peter's Reviews > Inside Scientology: The Story of America's Most Secretive Religion

Inside Scientology by Janet Reitman
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Aug 12, 2011

really liked it
Read from August 11 to 12, 2011

The author herself frequently voices the caveat that when a religion is as secretive as defensive as Scientology, it is incredibly difficult to write objectively about it. That said, Reitman does an admirable job of steering clear of the histrionics of some critics and the head-in-the-sand defensiveness of some members of the church. Ultimately, her assertion that Scientology is something of a fundamentalist faith seems pretty much on point. I have to admit that, as a theologian myself, the most frustrating aspects of reading about Scientology are the paucity of good academic sources and the inability to study source texts from the outside. While Reitman cannot remedy the latter and admits to not attempting to be the former, this is nonetheless about as good as one can hope to find. It is, in short, enough to satisfy curiosity but not enough to start a large-scale academic endeavor.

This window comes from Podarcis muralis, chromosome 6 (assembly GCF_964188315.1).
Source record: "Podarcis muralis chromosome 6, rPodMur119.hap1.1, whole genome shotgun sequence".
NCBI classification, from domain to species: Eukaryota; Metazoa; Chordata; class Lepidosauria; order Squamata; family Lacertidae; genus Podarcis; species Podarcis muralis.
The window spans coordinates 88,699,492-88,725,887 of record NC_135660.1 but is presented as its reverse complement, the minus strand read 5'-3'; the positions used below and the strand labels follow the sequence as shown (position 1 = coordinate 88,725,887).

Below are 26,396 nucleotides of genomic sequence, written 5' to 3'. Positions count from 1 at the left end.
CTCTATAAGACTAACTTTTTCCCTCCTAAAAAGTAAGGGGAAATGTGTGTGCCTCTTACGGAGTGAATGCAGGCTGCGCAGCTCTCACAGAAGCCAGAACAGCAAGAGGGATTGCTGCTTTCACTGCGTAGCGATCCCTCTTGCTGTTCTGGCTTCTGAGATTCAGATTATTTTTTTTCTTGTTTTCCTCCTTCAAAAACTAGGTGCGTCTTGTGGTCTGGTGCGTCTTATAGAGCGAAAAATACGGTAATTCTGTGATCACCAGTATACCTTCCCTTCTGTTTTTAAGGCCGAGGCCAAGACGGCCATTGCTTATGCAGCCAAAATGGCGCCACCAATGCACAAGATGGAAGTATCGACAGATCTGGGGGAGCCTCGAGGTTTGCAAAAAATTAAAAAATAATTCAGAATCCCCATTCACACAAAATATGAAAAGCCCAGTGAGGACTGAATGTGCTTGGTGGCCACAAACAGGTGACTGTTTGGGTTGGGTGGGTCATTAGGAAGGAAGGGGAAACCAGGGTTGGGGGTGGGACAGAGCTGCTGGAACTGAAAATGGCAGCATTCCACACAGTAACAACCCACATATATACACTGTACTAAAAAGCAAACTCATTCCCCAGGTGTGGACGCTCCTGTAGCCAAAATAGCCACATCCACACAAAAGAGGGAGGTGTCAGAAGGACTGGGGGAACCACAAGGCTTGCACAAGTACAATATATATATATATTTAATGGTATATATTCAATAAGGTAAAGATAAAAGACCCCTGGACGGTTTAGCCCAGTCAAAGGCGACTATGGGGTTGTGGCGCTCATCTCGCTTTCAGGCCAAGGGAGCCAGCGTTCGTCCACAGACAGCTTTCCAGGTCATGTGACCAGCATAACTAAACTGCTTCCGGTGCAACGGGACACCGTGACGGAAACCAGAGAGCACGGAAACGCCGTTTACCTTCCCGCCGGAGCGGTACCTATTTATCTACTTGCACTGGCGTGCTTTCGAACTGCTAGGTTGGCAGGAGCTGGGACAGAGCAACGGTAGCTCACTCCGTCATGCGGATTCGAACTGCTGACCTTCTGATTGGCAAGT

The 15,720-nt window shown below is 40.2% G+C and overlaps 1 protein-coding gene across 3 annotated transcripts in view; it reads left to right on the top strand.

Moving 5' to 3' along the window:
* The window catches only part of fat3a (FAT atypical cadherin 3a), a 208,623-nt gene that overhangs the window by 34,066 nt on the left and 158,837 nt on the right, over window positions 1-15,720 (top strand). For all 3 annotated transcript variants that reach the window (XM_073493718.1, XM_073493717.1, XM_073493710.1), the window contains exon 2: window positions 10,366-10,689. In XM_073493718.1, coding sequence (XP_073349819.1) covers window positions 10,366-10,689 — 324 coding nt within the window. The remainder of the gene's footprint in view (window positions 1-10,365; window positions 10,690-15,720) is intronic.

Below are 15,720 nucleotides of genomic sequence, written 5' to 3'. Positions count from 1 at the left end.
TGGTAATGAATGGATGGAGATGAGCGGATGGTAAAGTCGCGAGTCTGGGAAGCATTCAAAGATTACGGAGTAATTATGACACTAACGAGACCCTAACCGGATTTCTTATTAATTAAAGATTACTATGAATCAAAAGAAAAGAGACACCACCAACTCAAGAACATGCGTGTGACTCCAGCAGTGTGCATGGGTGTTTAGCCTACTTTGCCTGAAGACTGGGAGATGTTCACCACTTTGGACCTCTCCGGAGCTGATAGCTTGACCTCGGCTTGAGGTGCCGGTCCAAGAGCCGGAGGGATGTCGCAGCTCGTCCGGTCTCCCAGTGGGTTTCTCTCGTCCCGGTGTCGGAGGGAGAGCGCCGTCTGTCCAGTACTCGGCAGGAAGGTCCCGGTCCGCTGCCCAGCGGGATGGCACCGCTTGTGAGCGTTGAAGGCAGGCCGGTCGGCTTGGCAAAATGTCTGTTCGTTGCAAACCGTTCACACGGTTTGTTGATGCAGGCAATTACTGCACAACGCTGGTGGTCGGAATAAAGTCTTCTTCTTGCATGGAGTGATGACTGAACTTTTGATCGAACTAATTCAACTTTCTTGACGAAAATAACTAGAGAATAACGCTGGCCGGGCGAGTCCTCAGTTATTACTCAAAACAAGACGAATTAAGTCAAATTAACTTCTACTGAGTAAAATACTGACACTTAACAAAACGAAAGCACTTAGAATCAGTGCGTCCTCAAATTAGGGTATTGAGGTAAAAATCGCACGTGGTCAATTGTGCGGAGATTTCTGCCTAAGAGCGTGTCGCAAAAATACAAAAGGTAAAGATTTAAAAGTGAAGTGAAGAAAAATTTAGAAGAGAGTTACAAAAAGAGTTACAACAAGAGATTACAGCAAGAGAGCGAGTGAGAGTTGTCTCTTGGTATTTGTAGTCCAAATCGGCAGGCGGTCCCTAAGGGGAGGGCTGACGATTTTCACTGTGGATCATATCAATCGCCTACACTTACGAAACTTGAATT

As to the contents within, many doctrinal matters are somewhat familiar territory, especially in light of Operation Clambake and the South Park episode "Trapped in the Closet." What has not been made as public is the level of near sociopathic behavior alleged against the founder and current leader of this church. Neither Hubbard nor Miscavidge come through this tale with even a tarnished halo. I can presently think mainly of Jay Bakker (the son of Jim and Tammy Faye) and his still-faithful claim that religion kills. Indeed, it is difficult to separate something like a "religious truth" from the cult of personality which seems to have been the genesis of Scientology. Reitman's sensitivity to her interviewees accomplishes this, however. For the first time, we have a portrait of how this admittedly secretive church functions both for its celebrity believers and for the rank and file. The difference is galling at times and recalls nothing more enlightened than the Jim Crow era of American history.
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Reading Progress

08/11/2011 page 67
14.0% 1 comment
08/11/2011 page 146
31.0% "So far, this book marks a new entry in the study of Scientology: reportorial tone instead of breathless hysteria or mindless apologia. Even with that said, Scientology isn't coming out too rosy so far."
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